Bryan Muir:


As told to: Greg Thomas

My path to the Cup was pretty crazy because it looked like my career might be over.I had signed a one-way contract in Chicago. I thought I was going to be a part of the team’s future.  I bought a house, completed the paperwork on the mortgage, got home, picked up the phone and discovered that I’d been traded to Tampa Bay, the worst team in the league. Steve Ludzik was coaching in Tampa. We didn’t get along.  The only saving grace was I had a good relationship with Rick Dudley, the general manager.

Things started off poorly with me breaking my ankle in my first game. I broke it in the first period and kept on playing until the middle of the third.  The trainer, Dave Boyer, came to me to find out what was wrong.  I told him it felt like somebody had poured a cup of coffee on my ankle.  I took off my skate and Dave said: “Whoa.” It was a mess. I end up flying back for what turned out to be the first of four surgeries. I managed to battle through the year, playing when I really shouldn’t have been, doing everything I could for the team. I had another surgery in the summer and finally found somebody to fix it properly. I skated again and got ready for training camp.

I made the team, no problem and started off the season playing pretty good hockey. But about 8 games into the season, Rick Dudley, the GM, called me in and said to me, “I have to send you down. I cannot listen to Steve Ludzik hating on you anymore.” I told Dudley: “Fly me to Toronto. If I can’t play on the worst team in the league then I’m done.” I sat at home with my parents for a couple of weeks.

The GM of the Detroit Vipers, Tampa’s farm team, kept calling me to convince me to come down and give it a shot.  He encouraged me to use it as an opportunity to prove to everyone I didn’t belong in the AHL.  Eventually, I decided to try.  I went down to Detroit and played hard.  I played with one thing in mind, to get back to the NHL.

Around this time, Dave Yingst– the GM for the Hershey Bears who remembered me from my first year in the AHL with the Bulldogs– called up his bosses in Colorado and asked them to let him trade for me to help with a Calder Cup run.  I think they gave up a seventh round draft pick for me. So I went from the worst team in the NHL to their farm team to being traded to one of the best teams in the NHL to play for their farm team for a Calder Cup run. It wasn’t t what I was anticipating, but it was  alright. I played around twenty games in Hershey as an angry, focused man. I hit, scrapped, got points.  I played well.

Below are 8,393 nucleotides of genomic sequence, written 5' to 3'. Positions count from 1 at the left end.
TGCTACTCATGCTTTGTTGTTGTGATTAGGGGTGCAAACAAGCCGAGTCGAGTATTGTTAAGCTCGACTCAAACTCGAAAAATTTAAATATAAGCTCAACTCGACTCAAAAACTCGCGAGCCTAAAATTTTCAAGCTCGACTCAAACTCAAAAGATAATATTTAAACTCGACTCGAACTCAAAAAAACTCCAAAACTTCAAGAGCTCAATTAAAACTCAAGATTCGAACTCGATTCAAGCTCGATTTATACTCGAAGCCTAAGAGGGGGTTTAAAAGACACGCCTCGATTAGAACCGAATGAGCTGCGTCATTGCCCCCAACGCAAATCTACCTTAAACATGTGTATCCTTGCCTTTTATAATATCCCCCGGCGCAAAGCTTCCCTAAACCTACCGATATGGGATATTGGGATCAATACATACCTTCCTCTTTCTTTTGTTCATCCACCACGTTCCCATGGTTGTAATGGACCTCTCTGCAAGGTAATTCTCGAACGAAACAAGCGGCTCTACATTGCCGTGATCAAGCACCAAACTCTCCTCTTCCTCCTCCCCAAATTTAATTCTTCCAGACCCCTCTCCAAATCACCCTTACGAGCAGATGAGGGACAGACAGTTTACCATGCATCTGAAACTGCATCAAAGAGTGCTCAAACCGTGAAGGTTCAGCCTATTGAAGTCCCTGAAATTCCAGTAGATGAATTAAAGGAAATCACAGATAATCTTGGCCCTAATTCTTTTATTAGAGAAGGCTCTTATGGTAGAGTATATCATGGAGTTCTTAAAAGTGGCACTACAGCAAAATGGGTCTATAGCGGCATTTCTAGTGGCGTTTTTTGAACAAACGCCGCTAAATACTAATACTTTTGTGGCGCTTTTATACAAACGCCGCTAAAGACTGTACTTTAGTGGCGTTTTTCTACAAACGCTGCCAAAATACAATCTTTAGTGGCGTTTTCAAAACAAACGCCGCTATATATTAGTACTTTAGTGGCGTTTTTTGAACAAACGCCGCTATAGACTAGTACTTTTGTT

Although I didn’t know it at the time, Michel Goulet came down to Hershey and pulled Doug Yingst aside: “Who is this and when did you get him?”  Doug said, “Oh this is they guy I talked to your scouts about that I wanted to get for the Calder Cup run.”  Michel Goulet told him that they wanted to call me up.  This was just after Ray Bourque had been traded to the Avs and they were trying to set their team up for a big run deep into the playoffs.

A few games later, Mike Foligno, my coach in Hershey, called me into his office.  Michel Goulet was there, Doug Yingst was there and I was thinking: “Oh shit.” Doug said: “Well, I’ve got good news and I’ve got bad news.”  I told him: “Gimme the bad news.”  He said: “Well, we won’t be having your services for the Calder Cup run.”  I was confused.  Then he told me the good news; I  was getting called up.  Michel Goulet broke it down for me. There were eleven games left in the season and if I played well I was going to be the seventh or eighth defenceman for the Av’s Cup run.  I  did eleven games, held my spot, played during the playoffs.  I was going to retire.  I was going to quit hockey. But a few people believed in me when I didn’t, and, in the end, I won the Stanley Cup.



Your email address will not be published. Required fields are marked *